A law academic from The University of Western Australia has been recognised for her research on the legal obstacles faced by women who kill their abusive partners.
The research could help decision-makers better understand intimate partner violence, one of the most common forms of violence against women, during trials of women charged with the homicide of their partners.
Associate Professor Stella Tarrant from UWA’s Law School was awarded the Non-Traditional Research Output Award at the inaugural Australian Legal Research Awards held by the Council of Australian Law Deans.
“It is intended as an educational resource for law students, police, prosecution and defence lawyers, expert witnesses and judges.”Associate Professor Stella Tarrant
Associate Professor Tarrant received the award for a report she co-authored that unpacked the different ways in which society views intimate partner violence and how these different lenses shape the law and legal processes.
The report, Transforming Legal Understandings of Intimate Partner Violence, was recognised as an accessible tool that could be used by decision-makers to understand the legal processes relating to intimate partner violence.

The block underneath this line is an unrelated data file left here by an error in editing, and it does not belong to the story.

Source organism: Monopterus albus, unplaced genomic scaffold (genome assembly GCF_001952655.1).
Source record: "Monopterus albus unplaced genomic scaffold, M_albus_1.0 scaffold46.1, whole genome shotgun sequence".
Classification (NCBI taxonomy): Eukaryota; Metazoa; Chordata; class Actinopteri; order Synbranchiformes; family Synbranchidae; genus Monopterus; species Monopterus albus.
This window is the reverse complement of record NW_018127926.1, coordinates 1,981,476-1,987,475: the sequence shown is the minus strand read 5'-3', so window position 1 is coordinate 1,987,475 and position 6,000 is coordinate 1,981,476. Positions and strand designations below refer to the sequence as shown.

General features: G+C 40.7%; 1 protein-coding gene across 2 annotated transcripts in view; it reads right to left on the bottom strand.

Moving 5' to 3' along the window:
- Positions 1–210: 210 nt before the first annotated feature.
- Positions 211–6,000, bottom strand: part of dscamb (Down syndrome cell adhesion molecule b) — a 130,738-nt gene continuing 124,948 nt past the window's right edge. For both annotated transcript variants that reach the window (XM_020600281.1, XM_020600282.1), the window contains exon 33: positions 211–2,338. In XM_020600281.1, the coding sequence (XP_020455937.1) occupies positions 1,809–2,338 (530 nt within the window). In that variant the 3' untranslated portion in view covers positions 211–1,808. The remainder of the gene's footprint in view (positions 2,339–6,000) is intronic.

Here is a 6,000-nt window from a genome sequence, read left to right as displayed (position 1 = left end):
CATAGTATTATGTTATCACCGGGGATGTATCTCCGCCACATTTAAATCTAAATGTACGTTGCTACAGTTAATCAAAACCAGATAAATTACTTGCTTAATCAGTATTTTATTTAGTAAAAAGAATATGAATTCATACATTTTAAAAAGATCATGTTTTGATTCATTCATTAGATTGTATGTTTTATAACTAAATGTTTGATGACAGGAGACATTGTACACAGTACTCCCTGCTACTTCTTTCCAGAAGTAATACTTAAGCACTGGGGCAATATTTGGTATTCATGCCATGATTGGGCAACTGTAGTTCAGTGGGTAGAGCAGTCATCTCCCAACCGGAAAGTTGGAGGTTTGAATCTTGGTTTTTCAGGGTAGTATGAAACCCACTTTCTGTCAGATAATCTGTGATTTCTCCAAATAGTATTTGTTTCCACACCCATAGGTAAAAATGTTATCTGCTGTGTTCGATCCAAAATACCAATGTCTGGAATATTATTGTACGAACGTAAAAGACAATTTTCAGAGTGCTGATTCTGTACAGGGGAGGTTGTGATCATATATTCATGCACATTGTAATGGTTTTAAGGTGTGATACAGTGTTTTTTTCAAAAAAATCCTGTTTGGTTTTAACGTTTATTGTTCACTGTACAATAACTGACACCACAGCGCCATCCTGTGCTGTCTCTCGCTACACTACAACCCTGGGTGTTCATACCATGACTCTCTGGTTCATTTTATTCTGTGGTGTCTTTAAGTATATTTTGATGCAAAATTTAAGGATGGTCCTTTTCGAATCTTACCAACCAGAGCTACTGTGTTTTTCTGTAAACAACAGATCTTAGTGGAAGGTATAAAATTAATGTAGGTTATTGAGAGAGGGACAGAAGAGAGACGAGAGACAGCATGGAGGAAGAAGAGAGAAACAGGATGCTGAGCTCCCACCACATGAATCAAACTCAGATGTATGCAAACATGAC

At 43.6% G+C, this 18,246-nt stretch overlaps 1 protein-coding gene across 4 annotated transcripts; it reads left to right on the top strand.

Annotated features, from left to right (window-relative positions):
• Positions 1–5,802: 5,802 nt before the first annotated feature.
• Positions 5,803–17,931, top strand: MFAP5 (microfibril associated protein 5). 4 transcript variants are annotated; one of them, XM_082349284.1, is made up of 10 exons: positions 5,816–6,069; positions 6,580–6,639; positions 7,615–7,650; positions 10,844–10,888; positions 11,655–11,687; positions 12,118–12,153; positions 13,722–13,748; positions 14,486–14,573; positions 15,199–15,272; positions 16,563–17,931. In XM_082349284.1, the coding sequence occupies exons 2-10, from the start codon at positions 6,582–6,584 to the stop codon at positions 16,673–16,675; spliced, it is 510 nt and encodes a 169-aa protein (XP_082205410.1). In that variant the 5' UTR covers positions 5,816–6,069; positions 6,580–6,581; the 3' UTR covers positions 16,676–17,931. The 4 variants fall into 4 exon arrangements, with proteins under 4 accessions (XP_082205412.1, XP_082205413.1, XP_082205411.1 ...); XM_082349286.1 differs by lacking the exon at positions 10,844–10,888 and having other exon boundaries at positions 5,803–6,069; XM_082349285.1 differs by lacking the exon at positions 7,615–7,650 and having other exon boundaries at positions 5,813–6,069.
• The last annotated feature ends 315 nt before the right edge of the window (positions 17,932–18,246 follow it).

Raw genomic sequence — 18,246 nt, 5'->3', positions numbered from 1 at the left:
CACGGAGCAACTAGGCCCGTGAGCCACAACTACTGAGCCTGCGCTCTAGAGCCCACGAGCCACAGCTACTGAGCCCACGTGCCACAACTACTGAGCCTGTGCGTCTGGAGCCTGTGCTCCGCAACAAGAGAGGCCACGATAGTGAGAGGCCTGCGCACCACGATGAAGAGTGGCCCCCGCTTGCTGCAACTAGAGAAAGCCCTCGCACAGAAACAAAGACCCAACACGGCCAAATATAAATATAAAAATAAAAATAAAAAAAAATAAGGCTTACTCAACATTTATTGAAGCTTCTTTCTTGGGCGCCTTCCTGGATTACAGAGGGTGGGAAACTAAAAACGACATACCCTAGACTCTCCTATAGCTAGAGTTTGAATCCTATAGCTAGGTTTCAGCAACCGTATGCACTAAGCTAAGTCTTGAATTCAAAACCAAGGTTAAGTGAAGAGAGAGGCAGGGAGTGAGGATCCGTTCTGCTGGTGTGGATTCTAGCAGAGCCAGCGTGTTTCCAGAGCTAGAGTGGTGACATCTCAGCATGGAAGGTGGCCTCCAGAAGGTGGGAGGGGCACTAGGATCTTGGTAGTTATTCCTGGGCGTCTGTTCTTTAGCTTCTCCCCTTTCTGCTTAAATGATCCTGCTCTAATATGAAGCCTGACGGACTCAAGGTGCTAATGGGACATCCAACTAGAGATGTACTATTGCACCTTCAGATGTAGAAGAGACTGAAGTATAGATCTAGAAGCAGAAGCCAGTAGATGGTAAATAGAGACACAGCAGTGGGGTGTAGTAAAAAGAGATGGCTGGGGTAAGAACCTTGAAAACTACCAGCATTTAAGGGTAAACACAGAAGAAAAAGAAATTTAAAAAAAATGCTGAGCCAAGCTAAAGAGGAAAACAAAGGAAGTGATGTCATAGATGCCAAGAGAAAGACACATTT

Associate Professor Tarrant said the report examined complex issues but was written in a way that clearly communicated these issues to professionals.
“It is intended as an educational resource for law students, police, prosecution and defence lawyers, expert witnesses and judges,” Associate Professor Tarrant said.
“It outlines the conceptual shifts in thinking and intellectual and empathetic engagement required by all participants in the criminal justice process, for the law to operate equitably.
“The analysis is not limited to the contemporary legal rules and principles but looks deeper than this, into the practices of the law.”
Associate Professor Tarrant said the research was needed because law reforms over the past three decades were not operating as intended.
“Even those reforms that have restated the law expressly to recognise the application of self-defence where a person acts against non-imminent harm have not had the intended result,” she said.
“This goes further to reform the law of self-defence as it is applied to women in these trials.”
The report was co-authored with Professor Julia Tolmie from The University of Auckland and George Giudice, a Principal with George Giudice Law Chambers, and was commissioned by Australia's National Research Organisation for Women's Safety.